The Trump administration is keeping preschool children in “tender age” detention centers

Three shelters in Texas are housing migrant toddlers and babies who don't know where their parents are and were "hysterical, crying and acting out."

The Trump administration is forcibly separating babies and toddlers from their parents on the border with Mexico and sending them to what they call “tender age shelters” in South Texas, according to a report from the Associated Press.

Lawyers and medical providers who visited the three shelters — located in Combes, Raymondville, and Brownsville — said they saw playrooms of crying preschool-age children in crisis.


They described the shelters as clean and safe, but found toddlers and babies who didn’t know where their parents were and who were “hysterical, crying, and acting out.”

“The shelters aren’t the problem; it’s taking kids from their parents that’s the problem,” said South Texas pediatrician Marsha Griffin, who has visited a number of the facilities.

Reacting to the news, former Attorney General Eric Holder said the Trump administration had “brought shame to the nation. We are better than this.” MSNBC host Rachel Maddow broke down while reading the news on her show Tuesday night.

The government is planning to open a fourth facility in Houston that could house up to 240 children, but Mayor Sylvester Turner said the center was not welcome. “And so there comes a point in time we draw a line, and for me, the line is with these children,” Turner said Tuesday.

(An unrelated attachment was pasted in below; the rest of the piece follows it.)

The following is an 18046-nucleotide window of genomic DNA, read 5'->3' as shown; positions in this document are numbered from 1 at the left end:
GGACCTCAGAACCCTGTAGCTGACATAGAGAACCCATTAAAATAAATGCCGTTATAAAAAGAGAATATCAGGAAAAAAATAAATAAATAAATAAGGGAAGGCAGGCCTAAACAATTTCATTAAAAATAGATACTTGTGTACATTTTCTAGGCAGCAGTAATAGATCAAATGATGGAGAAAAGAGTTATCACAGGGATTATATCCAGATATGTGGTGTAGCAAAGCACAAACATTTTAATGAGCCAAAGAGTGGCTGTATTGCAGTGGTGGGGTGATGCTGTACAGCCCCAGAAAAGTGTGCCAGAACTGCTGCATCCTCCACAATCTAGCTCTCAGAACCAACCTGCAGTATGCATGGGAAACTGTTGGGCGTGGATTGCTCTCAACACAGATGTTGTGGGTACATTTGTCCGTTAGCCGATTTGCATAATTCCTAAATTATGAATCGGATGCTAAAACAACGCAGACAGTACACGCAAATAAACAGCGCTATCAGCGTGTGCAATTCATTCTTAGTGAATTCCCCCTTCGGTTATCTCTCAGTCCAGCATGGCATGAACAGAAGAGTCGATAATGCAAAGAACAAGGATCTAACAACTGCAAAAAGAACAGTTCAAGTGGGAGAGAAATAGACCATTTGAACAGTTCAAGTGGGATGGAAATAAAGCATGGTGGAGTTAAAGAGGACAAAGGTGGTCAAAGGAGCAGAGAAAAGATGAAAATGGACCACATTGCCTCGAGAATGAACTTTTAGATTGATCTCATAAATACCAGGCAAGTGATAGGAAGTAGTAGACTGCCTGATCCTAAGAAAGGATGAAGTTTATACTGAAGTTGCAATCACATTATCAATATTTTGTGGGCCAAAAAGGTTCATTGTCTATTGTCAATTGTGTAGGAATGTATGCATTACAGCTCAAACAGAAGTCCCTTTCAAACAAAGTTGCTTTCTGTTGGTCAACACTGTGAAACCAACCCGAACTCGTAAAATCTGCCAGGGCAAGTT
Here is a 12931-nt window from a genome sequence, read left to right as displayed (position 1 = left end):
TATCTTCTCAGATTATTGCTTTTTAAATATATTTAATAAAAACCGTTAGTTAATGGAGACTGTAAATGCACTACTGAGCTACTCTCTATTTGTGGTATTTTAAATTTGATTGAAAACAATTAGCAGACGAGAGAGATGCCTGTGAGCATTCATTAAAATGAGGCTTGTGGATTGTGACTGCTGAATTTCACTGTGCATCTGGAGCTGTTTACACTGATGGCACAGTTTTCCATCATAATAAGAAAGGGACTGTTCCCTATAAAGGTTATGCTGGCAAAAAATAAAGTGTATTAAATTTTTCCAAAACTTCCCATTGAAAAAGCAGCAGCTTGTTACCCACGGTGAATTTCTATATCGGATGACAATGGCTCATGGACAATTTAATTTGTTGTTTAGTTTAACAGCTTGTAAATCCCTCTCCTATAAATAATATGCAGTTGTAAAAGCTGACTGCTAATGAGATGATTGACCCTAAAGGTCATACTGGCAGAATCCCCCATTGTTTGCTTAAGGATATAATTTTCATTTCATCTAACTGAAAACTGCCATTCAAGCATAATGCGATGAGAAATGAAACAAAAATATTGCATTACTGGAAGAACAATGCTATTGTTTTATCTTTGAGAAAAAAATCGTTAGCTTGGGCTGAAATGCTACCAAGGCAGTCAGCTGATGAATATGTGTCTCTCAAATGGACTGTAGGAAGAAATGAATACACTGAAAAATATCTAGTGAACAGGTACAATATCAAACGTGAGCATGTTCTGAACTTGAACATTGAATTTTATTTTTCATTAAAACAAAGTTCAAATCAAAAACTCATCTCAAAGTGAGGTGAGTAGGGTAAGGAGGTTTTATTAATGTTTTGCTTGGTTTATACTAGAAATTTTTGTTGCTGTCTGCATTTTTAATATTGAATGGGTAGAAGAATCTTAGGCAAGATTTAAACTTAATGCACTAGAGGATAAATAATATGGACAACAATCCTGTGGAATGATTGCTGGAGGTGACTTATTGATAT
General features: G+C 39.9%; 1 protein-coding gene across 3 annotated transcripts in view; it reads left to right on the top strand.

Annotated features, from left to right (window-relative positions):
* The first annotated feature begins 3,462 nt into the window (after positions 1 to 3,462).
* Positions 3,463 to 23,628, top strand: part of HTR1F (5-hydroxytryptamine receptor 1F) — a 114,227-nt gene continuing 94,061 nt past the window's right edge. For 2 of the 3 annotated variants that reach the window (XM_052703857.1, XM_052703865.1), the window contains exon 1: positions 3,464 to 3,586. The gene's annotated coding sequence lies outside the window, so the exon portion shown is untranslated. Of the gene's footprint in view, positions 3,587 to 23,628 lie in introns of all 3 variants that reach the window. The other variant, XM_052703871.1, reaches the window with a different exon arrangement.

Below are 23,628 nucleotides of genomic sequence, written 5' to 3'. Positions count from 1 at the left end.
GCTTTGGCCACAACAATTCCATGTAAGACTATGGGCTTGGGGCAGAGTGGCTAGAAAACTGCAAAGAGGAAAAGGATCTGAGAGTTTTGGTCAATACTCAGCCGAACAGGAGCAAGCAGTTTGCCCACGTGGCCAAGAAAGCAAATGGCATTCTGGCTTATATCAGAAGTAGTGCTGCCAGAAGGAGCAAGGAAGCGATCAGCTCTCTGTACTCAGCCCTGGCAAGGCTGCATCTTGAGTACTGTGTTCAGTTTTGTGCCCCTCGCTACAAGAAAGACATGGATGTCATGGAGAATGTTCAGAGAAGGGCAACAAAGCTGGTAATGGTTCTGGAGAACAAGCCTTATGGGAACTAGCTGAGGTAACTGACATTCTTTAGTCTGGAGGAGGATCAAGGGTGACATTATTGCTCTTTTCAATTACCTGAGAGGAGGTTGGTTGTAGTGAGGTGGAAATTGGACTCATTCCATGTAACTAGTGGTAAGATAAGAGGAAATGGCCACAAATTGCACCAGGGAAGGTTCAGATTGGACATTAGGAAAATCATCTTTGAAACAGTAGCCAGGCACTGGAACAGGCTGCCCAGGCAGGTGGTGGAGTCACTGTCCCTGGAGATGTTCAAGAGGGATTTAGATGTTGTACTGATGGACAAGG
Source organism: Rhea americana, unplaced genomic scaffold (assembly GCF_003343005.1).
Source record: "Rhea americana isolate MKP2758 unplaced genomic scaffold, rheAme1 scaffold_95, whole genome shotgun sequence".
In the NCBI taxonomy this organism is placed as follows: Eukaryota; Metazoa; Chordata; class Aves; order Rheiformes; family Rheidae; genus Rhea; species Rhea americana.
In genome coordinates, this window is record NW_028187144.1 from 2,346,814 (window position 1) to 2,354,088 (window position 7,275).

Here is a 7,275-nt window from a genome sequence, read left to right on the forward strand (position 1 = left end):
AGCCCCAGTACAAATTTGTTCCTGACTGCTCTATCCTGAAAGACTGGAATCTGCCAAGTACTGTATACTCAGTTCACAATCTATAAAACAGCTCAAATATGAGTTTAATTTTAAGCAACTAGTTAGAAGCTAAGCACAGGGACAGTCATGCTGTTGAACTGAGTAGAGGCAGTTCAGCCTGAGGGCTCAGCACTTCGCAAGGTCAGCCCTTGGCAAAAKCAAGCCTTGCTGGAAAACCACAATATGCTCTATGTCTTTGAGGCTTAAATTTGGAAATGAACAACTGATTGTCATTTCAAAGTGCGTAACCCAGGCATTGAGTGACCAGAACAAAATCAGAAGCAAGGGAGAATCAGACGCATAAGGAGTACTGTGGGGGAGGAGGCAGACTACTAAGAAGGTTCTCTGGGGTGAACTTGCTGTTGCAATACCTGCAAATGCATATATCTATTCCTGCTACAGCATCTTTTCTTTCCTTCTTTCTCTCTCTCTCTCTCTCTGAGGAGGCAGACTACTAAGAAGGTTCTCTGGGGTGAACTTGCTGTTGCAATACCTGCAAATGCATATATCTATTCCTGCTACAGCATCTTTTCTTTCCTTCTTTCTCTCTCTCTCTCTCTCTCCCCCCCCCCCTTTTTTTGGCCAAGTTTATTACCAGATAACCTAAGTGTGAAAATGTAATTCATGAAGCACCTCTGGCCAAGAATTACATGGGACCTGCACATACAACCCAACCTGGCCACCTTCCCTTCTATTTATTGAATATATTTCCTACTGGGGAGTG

Between May 5 — when Jeff Sessions’ “zero tolerance” immigration policy went into effect — and June 9, a total of 2,342 children were separated from their parents and housed in shelters, according to Brian Hastings, acting chief of law enforcement operations for the Border Patrol.

The policy has led to a backlash at home and abroad with both Democrats and Republicans, as well as groups like the United Nations, condemning the practice as inhumane.

Trump — who has said that “illegal immigrants infest our country” — met with Congressional Republicans Tuesday night to find a solution, but the meeting ended with a solution far from certain.

New legislation proposed by the Republicans, designed as a quick fix to the current crisis, now looks unlikely to find enough support to be passed — despite Trump’s last-ditch attempt to rally support.

Cover image: President Donald Trump leaves Capitol Hill on June 19, 2018 in Washington, DC. The President addressed the house Republican conference about immigration policy. (Photo by Alex Wroblewski/Getty Images)